The U.S. market appears to be no different with solid signs of improvement. Demand should increase 4.1 percent and supply should grow 2.2 percent with the recovery picking up its pace through the second and third quarters. This bounce back is expected to continue into 2011, but with lesser results, which seems to be trait found in most of the hotel and travel reports. A fast start and slow finish, like an over caffeinated marathon runner who has yet to discover the importance of pace.

Some sources predict many changes in travel over the course of the next year due to frugal spending, complex packages including higher rates, more boutique style hotels (less luxury), increased social media integration, and a boom in mobile travel technology. Yes, there’s an app for that. These all produce the challenge to hoteliers – plan accordingly and adapt to the changing market.

Online marketing is another area of optimism. Internet bookings grew by 6.6% in 2009’s third quarter, compared to 2008. Marketing avenues such as the aforementioned mobile platform, social media sites, and evolving search engines, poise the online marketing forum in the hotel industry for continued success.

In addition to overall market optimism, competitive markets are seeing a rise in sales. Orlando saw its RevPAR increase almost 2%. Occupancy rose to 71.2% this year overshadowing last year’s 66.8% increase. More families plan to take at least one vacation this year (92% of them to be exact, which is up from 88% last year). Let’s not forget - international trips are also back in the mix. This should lend to a rise in concealed money pouch purchases and stellar suitcase-bike sales.

For the first time in what has seemed to be a long time things are looking up. Even though the climb back to the summit will be gradual, the view from the top should be nothing short of spectacular.

Scott Sanker
Graphic Designer

Monday, April 5, 2010

Virtual Technology - GET REAL

virtual meetings
“It’s the end of the world as we know it…..”

OK. We get it. Everyone’s going virtual. See Report: 39% of firms to increase virtual events spending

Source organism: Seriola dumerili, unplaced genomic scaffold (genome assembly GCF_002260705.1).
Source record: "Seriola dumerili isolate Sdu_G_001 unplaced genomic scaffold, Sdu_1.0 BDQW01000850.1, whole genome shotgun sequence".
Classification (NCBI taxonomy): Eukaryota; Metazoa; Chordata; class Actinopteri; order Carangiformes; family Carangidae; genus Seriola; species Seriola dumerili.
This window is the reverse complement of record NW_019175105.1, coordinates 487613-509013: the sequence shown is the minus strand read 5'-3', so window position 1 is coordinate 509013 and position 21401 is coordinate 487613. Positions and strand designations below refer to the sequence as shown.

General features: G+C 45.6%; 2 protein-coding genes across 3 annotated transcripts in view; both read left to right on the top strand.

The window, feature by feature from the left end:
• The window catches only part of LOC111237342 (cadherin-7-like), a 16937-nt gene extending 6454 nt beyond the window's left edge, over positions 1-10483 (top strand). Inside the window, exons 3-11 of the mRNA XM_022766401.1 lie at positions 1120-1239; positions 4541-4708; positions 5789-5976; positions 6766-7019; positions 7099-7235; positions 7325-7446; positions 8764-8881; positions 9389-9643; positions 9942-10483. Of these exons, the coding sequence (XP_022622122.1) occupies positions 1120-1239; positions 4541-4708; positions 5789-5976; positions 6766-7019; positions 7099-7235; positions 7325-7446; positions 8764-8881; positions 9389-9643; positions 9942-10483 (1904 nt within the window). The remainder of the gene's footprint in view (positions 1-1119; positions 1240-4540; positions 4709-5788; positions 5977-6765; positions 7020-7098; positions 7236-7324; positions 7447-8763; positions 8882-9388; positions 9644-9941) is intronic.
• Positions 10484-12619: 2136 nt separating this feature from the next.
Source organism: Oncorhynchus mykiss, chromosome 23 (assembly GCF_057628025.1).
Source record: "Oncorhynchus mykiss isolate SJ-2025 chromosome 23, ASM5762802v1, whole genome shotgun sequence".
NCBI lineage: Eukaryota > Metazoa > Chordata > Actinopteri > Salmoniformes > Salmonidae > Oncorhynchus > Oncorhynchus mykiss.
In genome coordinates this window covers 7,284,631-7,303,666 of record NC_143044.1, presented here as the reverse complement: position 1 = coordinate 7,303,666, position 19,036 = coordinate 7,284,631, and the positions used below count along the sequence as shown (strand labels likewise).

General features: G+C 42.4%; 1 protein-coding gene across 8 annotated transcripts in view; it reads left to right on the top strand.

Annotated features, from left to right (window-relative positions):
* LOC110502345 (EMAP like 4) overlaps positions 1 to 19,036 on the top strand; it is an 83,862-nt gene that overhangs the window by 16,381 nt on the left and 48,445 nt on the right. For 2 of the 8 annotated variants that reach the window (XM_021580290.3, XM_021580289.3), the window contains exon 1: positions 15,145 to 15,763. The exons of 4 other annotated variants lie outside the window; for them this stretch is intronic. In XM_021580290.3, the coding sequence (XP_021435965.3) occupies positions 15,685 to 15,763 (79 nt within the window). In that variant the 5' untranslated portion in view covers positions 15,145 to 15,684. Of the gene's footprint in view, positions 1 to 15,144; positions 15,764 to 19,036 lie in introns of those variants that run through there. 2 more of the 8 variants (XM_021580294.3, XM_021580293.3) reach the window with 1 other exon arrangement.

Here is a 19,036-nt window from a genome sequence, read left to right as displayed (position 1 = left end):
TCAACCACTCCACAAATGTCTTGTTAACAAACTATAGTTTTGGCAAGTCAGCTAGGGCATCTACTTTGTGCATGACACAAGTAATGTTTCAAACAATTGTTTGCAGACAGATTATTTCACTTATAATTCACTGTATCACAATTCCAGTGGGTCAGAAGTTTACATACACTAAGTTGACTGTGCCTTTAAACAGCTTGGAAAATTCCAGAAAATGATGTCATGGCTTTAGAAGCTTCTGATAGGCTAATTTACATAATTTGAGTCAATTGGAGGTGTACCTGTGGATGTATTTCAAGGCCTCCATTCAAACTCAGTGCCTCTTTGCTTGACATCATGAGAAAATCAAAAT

In the brave new world of virtual meetings, the trend is going up. Soon we’ll all be happily sitting in front of our computers -- or better yet with our “virtual 3-D glasses” -- attending meetings, conferences, and trade shows. Or, maybe we’ll just send our avatar instead.

Or not.

I use all the technology I can get my hands on. I’ve swapped newspapers and magazines for the internet. I’m getting ready to bid farewell to printed books. I use internet conferencing every day to work within our globally distributed company.

But there’s more to it. A face to face meeting can give you more in five minutes than you can get in hour or six of internet interaction. Relationships can be started or expanded easier in person. Body language, eye contact, and all the subtle clues we give and receive in person are difficult – at present – to replicate using remote technology.

I also believe we humans still like a shared experience. Hollywood box office numbers continue to grow each year. This in the face of Netflix, cable, and service such as Hulu –all of which encourage remote (single?) viewing.

Recently at MeetingMatrix we had our annual staff meeting where everyone comes together for three days of business and social activities. In those three days people who work around the globe meet, share meals, and work together. It is irreplaceable in terms of company unity and cohesiveness—it could not be replicated by interactive technology.

No doubt there’s high value in virtual technologies. At MeetingMatrix we build systems that make it easy for people to get a feel for a venue’s meeting spaces over the web.

Someday – maybe with holography – we’ll be able to reproduce face to face interaction. Until then as the song says, “I just want someone to talk to, and a little of that human touch.”

Don Basler
Sr. Marketing Manager